See trips hub: Europe Road Ways

For themes of conflict, present in any country, see Studying War.

Wednesday, March 27, 2013

Buchenwald - Forced Labor Camp. Slave Labor. Rabbi Herschel Schacter.

Update 3/27/2013. On April 11, 1945, Brooklyn native Rabbi Herschel Schacter drove through Buchenwald's gates just after Patto's tanks breached the camp, the allied Third Army's VIII Corps. He had been attached to that group and was the first Jewish chaplain to enter Buchenwald. His call, repeated, "You are free!" echoed but was met with smells of burnt flesh, bodies by the hundreds He stayed there for months, tending, pastoring, working to resettle thousands in time. See obituary at http://www.nytimes.com/2013/03/27/nyregion/rabbi-herschel-schacter-who-carried-word-of-freedom-to-buchenwald-dies-at-95.html?pagewanted=all&_r=0

 Rabbi Herschel Schacter bore with him memories fast sinking or perhaps never known by a later generation distracted by its own social life.  Can we help them look back. If Germany Road Ways, and other countries' sites where concentration camps have been seen, like Poland Road Ways, Austria Road Ways, can keep issues of our western atrocity heritage at the forefront, can the distractions be tamed.

 Buchenwald, Concentration Camp, Germany; stake, hand ore cart

Buchenwald. See www.jewishgen.org/Forgottencamps/Camps/BuchenwaldEng. Labor Camp. WWII. Just outside Weimar. Outlines of barracks and buildings. One, reconstructed or preserved, houses the museum - the personal items, the collections of shoes, memorabilia, passports, photos, letters.

Slave labor.  Find it listed at ://www.dpcamps.org/slavecamplist.pdf/. This resource is the Slave Labor Class I List, from the Holocaust Victim Assets Litigation (Swiss Banks), Special Master's Proposal, September 11, 2000. Pull up the pdf and do a search or find, at the upper slot, for "Buchenwald" and it will appear.

Labor cart. This was primarily a labor camp, not an extermination camp with gas chambers. Death was an integral part of the setting, however. See historical film footage: www.ushmm.org/wlc/article.php?lang=en&ModuleId=10005198. Another is www.dunkirkma.net/inreview/features/night_and_fog. This is Alain Resnais' "Night and Fog". Check around yourself and make your own judgments on which films or sources are best in this area. We just lay out some that spoke especially to us. We include in our trips anywhere, time with those parts of history that we prefer to think never happened, and certainly were not and could not be inflicted by people like us. Not? Go there.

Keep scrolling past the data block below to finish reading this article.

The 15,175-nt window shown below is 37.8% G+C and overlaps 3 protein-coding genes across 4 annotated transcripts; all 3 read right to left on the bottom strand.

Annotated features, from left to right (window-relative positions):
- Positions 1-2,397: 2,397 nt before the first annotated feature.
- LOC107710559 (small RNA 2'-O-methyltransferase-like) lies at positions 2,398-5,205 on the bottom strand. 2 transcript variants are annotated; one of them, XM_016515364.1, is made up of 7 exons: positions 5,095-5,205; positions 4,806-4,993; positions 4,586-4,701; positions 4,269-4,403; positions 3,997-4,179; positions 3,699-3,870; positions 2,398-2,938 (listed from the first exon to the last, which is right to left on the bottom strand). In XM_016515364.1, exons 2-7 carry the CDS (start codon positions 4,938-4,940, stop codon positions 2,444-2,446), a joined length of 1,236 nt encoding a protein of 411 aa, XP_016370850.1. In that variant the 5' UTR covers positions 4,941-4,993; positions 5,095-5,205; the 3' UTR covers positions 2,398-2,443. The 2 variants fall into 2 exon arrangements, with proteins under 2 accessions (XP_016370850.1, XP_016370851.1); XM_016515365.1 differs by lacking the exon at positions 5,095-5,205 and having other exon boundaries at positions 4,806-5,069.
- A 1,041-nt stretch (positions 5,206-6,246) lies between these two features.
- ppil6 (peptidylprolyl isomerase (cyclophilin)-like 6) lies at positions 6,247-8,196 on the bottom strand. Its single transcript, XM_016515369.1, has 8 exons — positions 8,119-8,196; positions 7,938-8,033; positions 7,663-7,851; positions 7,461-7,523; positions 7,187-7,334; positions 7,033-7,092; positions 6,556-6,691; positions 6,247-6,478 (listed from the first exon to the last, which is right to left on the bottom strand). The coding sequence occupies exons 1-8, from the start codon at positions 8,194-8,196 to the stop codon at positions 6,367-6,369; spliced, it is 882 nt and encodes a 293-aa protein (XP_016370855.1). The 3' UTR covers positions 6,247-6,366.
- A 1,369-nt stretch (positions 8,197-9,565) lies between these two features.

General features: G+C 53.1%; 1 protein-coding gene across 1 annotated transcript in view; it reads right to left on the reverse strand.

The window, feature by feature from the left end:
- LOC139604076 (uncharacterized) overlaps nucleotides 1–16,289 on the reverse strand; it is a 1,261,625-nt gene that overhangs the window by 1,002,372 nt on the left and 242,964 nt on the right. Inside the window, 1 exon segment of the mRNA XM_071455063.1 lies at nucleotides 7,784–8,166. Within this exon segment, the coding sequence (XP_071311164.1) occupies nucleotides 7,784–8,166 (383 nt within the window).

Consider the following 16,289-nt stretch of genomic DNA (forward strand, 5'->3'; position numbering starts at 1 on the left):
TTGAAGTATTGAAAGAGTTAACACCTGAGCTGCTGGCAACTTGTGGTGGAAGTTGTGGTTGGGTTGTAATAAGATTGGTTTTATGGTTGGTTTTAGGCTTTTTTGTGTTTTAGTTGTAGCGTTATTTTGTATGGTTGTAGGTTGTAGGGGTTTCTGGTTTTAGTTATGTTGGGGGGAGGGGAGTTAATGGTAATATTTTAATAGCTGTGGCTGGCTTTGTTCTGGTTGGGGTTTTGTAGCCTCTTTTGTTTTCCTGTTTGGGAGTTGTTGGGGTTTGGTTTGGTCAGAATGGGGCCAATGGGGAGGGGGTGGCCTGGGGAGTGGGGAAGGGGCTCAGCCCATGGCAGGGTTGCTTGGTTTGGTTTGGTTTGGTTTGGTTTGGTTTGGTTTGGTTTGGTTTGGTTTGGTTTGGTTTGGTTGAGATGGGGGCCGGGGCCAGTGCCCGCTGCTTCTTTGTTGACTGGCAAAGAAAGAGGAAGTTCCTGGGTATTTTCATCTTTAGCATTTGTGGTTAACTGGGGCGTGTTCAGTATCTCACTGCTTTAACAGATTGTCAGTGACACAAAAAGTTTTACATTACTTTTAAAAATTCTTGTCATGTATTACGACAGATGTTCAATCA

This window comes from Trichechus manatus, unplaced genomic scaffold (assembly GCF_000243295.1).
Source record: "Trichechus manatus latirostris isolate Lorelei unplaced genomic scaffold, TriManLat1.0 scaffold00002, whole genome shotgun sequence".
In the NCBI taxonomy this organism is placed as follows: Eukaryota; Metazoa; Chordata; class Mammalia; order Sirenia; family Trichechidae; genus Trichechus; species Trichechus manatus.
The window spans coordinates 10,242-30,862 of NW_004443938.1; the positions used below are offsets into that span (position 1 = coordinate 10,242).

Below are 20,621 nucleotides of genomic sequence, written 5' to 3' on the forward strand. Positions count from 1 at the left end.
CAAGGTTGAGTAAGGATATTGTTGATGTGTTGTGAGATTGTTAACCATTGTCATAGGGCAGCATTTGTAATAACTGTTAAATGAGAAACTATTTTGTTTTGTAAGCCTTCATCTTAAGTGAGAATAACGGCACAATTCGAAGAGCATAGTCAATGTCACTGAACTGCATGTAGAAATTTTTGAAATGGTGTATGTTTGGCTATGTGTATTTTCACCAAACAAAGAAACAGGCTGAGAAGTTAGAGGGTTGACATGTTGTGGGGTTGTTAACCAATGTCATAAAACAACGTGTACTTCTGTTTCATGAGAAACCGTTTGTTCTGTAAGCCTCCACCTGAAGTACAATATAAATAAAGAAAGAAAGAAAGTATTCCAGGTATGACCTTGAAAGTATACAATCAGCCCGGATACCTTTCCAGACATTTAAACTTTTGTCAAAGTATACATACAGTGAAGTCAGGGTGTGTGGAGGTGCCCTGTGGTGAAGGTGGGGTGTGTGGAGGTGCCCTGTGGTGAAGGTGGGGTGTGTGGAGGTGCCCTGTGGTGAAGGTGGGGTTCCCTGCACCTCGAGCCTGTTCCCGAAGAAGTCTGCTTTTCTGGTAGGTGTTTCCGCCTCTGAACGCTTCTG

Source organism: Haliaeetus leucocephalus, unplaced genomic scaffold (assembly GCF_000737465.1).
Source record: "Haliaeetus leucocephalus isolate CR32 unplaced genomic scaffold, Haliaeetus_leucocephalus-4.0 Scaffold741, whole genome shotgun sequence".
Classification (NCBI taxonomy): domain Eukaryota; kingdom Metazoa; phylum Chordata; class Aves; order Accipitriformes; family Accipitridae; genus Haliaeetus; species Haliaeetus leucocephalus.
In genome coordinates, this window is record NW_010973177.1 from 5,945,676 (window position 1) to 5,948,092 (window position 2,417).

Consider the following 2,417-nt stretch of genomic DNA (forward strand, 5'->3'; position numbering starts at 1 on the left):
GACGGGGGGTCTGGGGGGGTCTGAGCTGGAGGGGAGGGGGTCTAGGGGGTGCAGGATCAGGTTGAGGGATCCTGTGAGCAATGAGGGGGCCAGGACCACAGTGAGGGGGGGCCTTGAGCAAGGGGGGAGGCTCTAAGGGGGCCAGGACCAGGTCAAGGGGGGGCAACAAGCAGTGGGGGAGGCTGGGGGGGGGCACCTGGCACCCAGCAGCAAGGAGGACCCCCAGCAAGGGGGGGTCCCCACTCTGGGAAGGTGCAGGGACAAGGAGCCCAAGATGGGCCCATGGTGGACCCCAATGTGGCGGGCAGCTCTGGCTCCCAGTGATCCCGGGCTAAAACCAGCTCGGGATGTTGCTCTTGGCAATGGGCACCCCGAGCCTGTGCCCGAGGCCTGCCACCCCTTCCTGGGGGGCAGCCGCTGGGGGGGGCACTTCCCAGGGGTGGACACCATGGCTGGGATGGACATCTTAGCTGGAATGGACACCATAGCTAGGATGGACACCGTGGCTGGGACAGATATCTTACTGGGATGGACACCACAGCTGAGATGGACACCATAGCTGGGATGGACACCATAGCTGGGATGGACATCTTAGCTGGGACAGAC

Buchenwald, Little Children's Zoo for Germans, outside barbed wire fence, Germany

Little zoo. This stone structure at Buchenwald, with the low walls here, is the little zoo, right outside the fence to the camp itself. It had little bears in it, we were told, to amuse the children and families of the staff. There the children sat with governesses and mothers, and played, and fed the bears.


Buchenwald is near Weimar, some 6-7 miles out perhaps. The people said they didn't know. How much do we block out?

Buchenwald, remembrance pebbles on memorial, GermanyPebbles for remembrance. There are memorial stone slabs for the different countries of origin, with the pebbles remembering. The roots of that fine tradition are at www.templesanjose.org/JudaismInfo/time/Life_Cycle/pebbles. And at www.myjewishlearning.com/lifecycle/Death/Burial_Mourning/TombstoneUnveiling.

See this site for a virtual tour of Jewish history in Germany. The site also connects to Jewish history in Eastern and Central Europe. www.jewishvirtuallibrary.org/jsource/vjw/germany.

Current topics include holocaust deniers, see the World Association of International Studies site at cgi.stanford.edu/group/wais/cgi-bin/index.php?cat=211.

For a gallery of photos on Buchenwald, the interiors of some of the buildings, see ://www.pbase.com/arodri3/germany.

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